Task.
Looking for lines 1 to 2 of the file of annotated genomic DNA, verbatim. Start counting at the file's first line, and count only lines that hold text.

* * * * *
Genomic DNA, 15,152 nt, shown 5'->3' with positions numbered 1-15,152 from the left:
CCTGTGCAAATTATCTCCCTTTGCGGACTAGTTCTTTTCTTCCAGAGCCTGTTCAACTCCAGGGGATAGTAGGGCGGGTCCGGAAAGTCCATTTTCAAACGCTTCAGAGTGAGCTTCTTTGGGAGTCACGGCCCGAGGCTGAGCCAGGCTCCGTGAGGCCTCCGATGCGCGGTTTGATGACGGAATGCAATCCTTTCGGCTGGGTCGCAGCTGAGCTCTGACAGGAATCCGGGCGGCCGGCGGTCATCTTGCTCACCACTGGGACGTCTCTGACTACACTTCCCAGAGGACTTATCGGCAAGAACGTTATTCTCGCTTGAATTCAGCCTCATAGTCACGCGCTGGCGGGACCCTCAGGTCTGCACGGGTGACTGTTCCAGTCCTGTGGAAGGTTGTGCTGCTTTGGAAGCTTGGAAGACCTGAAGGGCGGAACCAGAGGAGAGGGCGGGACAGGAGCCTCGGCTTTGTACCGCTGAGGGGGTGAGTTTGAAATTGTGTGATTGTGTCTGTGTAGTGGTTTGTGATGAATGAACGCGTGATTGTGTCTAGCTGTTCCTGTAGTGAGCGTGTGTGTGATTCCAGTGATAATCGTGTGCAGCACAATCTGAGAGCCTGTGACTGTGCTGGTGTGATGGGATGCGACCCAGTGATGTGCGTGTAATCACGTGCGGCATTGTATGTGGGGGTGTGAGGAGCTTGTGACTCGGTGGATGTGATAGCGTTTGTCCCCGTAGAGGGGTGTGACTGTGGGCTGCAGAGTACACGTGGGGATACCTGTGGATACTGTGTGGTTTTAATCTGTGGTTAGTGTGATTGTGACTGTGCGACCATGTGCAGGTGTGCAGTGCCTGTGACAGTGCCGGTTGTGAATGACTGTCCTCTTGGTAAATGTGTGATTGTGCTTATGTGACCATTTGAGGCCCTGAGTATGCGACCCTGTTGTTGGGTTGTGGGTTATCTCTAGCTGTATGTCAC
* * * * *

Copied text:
Genomic DNA, 15,152 nt, shown 5'->3' with positions numbered 1-15,152 from the left:
CCTGTGCAAATTATCTCCCTTTGCGGACTAGTTCTTTTCTTCCAGAGCCTGTTCAACTCCAGGGGATAGTAGGGCGGGTCCGGAAAGTCCATTTTCAAACGCTTCAGAGTGAGCTTCTTTGGGAGTCACGGCCCGAGGCTGAGCCAGGCTCCGTGAGGCCTCCGATGCGCGGTTTGATGACGGAATGCAATCCTTTCGGCTGGGTCGCAGCTGAGCTCTGACAGGAATCCGGGCGGCCGGCGGTCATCTTGCTCACCACTGGGACGTCTCTGACTACACTTCCCAGAGGACTTATCGGCAAGAACGTTATTCTCGCTTGAATTCAGCCTCATAGTCACGCGCTGGCGGGACCCTCAGGTCTGCACGGGTGACTGTTCCAGTCCTGTGGAAGGTTGTGCTGCTTTGGAAGCTTGGAAGACCTGAAGGGCGGAACCAGAGGAGAGGGCGGGACAGGAGCCTCGGCTTTGTACCGCTGAGGGGGTGAGTTTGAAATTGTGTGATTGTGTCTGTGTAGTGGTTTGTGATGAATGAACGCGTGATTGTGTCTAGCTGTTCCTGTAGTGAGCGTGTGTGTGATTCCAGTGATAATCGTGTGCAGCACAATCTGAGAGCCTGTGACTGTGCTGGTGTGATGGGATGCGACCCAGTGATGTGCGTGTAATCACGTGCGGCATTGTATGTGGGGGTGTGAGGAGCTTGTGACTCGGTGGATGTGATAGCGTTTGTCCCCGTAGAGGGGTGTGACTGTGGGCTGCAGAGTACACGTGGGGATACCTGTGGATACTGTGTGGTTTTAATCTGTGGTTAGTGTGATTGTGACTGTGCGACCATGTGCAGGTGTGCAGTGCCTGTGACAGTGCCGGTTGTGAATGACTGTCCTCTTGGTAAATGTGTGATTGTGCTTATGTGACCATTTGAGGCCCTGAGTATGCGACCCTGTTGTTGGGTTGTGGGTTATCTCTAGCTGTATGTCAC